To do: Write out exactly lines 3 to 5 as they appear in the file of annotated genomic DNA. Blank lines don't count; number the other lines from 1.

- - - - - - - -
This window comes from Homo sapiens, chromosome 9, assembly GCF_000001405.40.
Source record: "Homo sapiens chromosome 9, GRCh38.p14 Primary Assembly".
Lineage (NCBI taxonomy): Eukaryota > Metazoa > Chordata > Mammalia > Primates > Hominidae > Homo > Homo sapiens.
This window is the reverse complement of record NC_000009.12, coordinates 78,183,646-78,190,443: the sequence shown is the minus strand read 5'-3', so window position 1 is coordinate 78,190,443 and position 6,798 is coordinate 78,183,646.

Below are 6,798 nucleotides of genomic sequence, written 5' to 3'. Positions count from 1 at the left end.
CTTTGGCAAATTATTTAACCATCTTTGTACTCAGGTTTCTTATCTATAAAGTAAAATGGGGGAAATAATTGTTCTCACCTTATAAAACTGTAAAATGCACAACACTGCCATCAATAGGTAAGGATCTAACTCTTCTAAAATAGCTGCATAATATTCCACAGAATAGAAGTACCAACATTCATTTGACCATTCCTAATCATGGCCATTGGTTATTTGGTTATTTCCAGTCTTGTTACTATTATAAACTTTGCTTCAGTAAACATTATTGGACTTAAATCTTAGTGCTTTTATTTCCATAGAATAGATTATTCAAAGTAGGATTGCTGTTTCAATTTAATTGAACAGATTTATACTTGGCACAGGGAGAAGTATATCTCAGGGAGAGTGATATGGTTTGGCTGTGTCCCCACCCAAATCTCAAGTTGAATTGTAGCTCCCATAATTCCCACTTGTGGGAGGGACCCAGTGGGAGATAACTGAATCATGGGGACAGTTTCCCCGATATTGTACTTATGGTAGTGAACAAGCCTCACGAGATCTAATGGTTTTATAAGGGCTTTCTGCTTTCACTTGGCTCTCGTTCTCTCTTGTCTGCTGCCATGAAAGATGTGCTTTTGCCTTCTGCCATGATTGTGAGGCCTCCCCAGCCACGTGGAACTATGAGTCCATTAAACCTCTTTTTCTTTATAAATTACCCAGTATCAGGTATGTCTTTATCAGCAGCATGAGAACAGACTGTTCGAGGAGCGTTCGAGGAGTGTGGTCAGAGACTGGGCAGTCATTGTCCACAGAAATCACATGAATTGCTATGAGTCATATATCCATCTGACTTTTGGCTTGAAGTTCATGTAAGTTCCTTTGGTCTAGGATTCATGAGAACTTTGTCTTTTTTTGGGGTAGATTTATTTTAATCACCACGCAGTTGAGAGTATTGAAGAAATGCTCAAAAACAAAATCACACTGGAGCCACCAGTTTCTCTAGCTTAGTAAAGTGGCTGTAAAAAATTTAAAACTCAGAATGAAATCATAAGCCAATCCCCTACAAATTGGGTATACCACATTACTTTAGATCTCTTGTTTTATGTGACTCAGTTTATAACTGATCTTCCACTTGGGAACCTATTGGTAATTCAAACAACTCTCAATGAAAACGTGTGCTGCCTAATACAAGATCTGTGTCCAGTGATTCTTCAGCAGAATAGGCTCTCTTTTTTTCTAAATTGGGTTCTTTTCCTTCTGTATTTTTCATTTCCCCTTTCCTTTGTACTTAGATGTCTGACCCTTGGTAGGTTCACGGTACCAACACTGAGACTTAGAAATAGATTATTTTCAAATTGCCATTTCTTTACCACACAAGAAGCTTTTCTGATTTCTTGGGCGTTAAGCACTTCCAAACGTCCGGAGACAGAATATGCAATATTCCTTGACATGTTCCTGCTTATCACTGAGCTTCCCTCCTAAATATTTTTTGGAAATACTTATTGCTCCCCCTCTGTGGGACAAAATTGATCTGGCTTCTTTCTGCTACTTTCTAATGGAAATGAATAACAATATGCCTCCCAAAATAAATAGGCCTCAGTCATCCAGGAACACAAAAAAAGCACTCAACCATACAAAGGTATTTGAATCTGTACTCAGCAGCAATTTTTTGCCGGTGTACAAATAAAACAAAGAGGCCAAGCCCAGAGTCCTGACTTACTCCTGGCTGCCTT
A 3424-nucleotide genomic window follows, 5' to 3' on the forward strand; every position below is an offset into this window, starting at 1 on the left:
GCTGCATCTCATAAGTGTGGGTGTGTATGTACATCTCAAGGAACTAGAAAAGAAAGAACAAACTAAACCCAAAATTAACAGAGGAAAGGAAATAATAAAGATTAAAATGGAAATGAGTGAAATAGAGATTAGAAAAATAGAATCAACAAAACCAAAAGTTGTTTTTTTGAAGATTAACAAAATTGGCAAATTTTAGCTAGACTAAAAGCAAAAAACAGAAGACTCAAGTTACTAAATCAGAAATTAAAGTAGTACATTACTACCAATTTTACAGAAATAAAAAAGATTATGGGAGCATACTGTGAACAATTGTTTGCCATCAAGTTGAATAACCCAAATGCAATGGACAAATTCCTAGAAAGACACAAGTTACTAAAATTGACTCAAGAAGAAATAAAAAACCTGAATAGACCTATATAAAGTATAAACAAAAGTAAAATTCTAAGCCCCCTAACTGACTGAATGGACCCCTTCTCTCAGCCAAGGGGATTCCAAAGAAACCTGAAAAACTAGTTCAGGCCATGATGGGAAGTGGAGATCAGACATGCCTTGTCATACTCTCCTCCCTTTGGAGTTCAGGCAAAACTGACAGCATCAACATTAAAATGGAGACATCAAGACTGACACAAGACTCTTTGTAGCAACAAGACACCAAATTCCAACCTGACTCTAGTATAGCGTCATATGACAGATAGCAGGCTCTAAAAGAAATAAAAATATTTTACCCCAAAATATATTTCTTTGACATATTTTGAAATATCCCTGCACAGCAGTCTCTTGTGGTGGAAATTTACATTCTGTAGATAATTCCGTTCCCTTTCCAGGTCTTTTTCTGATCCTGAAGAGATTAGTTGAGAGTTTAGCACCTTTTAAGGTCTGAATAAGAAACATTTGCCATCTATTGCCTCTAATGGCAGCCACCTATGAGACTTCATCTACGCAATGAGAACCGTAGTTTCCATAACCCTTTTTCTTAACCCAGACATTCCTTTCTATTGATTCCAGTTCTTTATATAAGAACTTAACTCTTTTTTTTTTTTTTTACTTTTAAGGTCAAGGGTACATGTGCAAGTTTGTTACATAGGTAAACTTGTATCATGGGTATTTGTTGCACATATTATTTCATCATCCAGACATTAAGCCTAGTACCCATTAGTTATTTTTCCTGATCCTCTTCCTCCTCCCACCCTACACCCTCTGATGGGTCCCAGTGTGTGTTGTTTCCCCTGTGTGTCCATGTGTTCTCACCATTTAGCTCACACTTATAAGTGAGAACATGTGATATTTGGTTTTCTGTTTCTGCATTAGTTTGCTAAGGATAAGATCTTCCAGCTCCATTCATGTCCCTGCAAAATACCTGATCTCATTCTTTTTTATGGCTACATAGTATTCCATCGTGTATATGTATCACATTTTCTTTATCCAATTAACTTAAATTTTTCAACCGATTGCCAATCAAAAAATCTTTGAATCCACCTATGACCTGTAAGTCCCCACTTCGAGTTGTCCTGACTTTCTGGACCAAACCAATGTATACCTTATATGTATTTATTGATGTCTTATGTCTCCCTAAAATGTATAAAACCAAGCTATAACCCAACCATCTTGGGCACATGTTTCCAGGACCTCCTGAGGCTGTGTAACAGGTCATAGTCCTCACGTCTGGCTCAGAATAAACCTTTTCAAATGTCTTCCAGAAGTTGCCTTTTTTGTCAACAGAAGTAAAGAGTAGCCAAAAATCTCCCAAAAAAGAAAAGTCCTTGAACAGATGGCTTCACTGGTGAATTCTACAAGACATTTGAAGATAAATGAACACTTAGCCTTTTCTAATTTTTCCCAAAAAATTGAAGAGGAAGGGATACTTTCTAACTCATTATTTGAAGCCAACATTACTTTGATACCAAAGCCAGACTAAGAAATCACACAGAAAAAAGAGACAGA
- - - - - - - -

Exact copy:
Lineage (NCBI taxonomy): Eukaryota > Metazoa > Chordata > Mammalia > Primates > Hominidae > Homo > Homo sapiens.
This window is the reverse complement of record NC_000009.12, coordinates 78,183,646-78,190,443: the sequence shown is the minus strand read 5'-3', so window position 1 is coordinate 78,190,443 and position 6,798 is coordinate 78,183,646.

Below are 6,798 nucleotides of genomic sequence, written 5' to 3'. Positions count from 1 at the left end.